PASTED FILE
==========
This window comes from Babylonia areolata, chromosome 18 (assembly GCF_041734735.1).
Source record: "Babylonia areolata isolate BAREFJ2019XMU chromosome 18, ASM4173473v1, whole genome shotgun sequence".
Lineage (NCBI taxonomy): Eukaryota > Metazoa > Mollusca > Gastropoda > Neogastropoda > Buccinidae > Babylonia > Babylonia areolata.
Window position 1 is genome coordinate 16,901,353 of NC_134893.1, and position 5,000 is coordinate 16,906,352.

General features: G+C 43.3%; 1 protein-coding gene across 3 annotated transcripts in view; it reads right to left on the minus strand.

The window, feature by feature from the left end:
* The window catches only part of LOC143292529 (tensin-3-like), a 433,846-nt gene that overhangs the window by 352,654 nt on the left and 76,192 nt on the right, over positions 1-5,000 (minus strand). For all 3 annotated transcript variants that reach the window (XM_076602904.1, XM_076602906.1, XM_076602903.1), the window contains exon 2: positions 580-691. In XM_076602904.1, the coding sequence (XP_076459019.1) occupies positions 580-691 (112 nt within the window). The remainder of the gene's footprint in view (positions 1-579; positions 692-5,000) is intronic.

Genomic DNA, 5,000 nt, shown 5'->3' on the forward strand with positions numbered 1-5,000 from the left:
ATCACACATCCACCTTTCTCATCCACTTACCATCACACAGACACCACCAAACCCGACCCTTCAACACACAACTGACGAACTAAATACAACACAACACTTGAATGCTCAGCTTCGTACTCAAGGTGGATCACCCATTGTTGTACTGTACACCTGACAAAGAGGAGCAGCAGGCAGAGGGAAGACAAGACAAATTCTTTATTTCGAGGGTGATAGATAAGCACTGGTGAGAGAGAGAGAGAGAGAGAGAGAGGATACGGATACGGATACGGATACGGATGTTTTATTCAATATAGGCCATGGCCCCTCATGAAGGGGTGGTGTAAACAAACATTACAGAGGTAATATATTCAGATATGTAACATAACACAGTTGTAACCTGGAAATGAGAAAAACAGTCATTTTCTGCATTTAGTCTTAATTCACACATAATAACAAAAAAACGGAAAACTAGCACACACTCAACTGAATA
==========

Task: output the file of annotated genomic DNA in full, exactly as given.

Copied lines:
This window comes from Babylonia areolata, chromosome 18 (assembly GCF_041734735.1).
Source record: "Babylonia areolata isolate BAREFJ2019XMU chromosome 18, ASM4173473v1, whole genome shotgun sequence".
Lineage (NCBI taxonomy): Eukaryota > Metazoa > Mollusca > Gastropoda > Neogastropoda > Buccinidae > Babylonia > Babylonia areolata.
Window position 1 is genome coordinate 16,901,353 of NC_134893.1, and position 5,000 is coordinate 16,906,352.

General features: G+C 43.3%; 1 protein-coding gene across 3 annotated transcripts in view; it reads right to left on the minus strand.

The window, feature by feature from the left end:
* The window catches only part of LOC143292529 (tensin-3-like), a 433,846-nt gene that overhangs the window by 352,654 nt on the left and 76,192 nt on the right, over positions 1-5,000 (minus strand). For all 3 annotated transcript variants that reach the window (XM_076602904.1, XM_076602906.1, XM_076602903.1), the window contains exon 2: positions 580-691. In XM_076602904.1, the coding sequence (XP_076459019.1) occupies positions 580-691 (112 nt within the window). The remainder of the gene's footprint in view (positions 1-579; positions 692-5,000) is intronic.

Genomic DNA, 5,000 nt, shown 5'->3' on the forward strand with positions numbered 1-5,000 from the left:
ATCACACATCCACCTTTCTCATCCACTTACCATCACACAGACACCACCAAACCCGACCCTTCAACACACAACTGACGAACTAAATACAACACAACACTTGAATGCTCAGCTTCGTACTCAAGGTGGATCACCCATTGTTGTACTGTACACCTGACAAAGAGGAGCAGCAGGCAGAGGGAAGACAAGACAAATTCTTTATTTCGAGGGTGATAGATAAGCACTGGTGAGAGAGAGAGAGAGAGAGAGAGAGGATACGGATACGGATACGGATACGGATGTTTTATTCAATATAGGCCATGGCCCCTCATGAAGGGGTGGTGTAAACAAACATTACAGAGGTAATATATTCAGATATGTAACATAACACAGTTGTAACCTGGAAATGAGAAAAACAGTCATTTTCTGCATTTAGTCTTAATTCACACATAATAACAAAAAAACGGAAAACTAGCACACACTCAACTGAATA